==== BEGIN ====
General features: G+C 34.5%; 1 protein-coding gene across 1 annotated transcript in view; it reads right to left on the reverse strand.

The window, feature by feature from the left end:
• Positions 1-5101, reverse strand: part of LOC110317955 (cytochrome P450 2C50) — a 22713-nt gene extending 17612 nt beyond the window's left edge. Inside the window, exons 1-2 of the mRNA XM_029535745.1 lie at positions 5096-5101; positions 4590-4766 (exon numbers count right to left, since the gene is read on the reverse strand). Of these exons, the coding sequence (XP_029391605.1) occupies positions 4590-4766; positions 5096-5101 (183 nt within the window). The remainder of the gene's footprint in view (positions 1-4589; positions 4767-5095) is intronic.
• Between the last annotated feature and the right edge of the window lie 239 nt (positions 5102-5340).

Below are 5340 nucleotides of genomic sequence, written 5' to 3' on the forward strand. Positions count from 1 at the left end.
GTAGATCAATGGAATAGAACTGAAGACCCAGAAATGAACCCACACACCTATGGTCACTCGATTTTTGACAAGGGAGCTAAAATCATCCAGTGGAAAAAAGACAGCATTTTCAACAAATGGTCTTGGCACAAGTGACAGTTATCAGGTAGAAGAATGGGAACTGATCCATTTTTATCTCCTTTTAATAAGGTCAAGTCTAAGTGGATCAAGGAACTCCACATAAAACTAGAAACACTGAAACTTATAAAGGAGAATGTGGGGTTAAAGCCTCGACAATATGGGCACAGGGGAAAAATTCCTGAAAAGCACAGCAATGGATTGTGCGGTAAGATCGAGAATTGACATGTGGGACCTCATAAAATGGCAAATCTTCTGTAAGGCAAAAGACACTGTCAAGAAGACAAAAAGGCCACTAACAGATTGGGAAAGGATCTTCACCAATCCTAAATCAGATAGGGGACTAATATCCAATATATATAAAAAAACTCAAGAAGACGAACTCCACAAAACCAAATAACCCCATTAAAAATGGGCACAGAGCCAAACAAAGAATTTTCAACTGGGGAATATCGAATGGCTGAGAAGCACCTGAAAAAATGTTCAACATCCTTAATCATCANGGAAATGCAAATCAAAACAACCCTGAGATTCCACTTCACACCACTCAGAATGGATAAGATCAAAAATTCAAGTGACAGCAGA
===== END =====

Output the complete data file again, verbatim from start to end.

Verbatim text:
General features: G+C 34.5%; 1 protein-coding gene across 1 annotated transcript in view; it reads right to left on the reverse strand.

The window, feature by feature from the left end:
• Positions 1-5101, reverse strand: part of LOC110317955 (cytochrome P450 2C50) — a 22713-nt gene extending 17612 nt beyond the window's left edge. Inside the window, exons 1-2 of the mRNA XM_029535745.1 lie at positions 5096-5101; positions 4590-4766 (exon numbers count right to left, since the gene is read on the reverse strand). Of these exons, the coding sequence (XP_029391605.1) occupies positions 4590-4766; positions 5096-5101 (183 nt within the window). The remainder of the gene's footprint in view (positions 1-4589; positions 4767-5095) is intronic.
• Between the last annotated feature and the right edge of the window lie 239 nt (positions 5102-5340).

Below are 5340 nucleotides of genomic sequence, written 5' to 3' on the forward strand. Positions count from 1 at the left end.
GTAGATCAATGGAATAGAACTGAAGACCCAGAAATGAACCCACACACCTATGGTCACTCGATTTTTGACAAGGGAGCTAAAATCATCCAGTGGAAAAAAGACAGCATTTTCAACAAATGGTCTTGGCACAAGTGACAGTTATCAGGTAGAAGAATGGGAACTGATCCATTTTTATCTCCTTTTAATAAGGTCAAGTCTAAGTGGATCAAGGAACTCCACATAAAACTAGAAACACTGAAACTTATAAAGGAGAATGTGGGGTTAAAGCCTCGACAATATGGGCACAGGGGAAAAATTCCTGAAAAGCACAGCAATGGATTGTGCGGTAAGATCGAGAATTGACATGTGGGACCTCATAAAATGGCAAATCTTCTGTAAGGCAAAAGACACTGTCAAGAAGACAAAAAGGCCACTAACAGATTGGGAAAGGATCTTCACCAATCCTAAATCAGATAGGGGACTAATATCCAATATATATAAAAAAACTCAAGAAGACGAACTCCACAAAACCAAATAACCCCATTAAAAATGGGCACAGAGCCAAACAAAGAATTTTCAACTGGGGAATATCGAATGGCTGAGAAGCACCTGAAAAAATGTTCAACATCCTTAATCATCANGGAAATGCAAATCAAAACAACCCTGAGATTCCACTTCACACCACTCAGAATGGATAAGATCAAAAATTCAAGTGACAGCAGA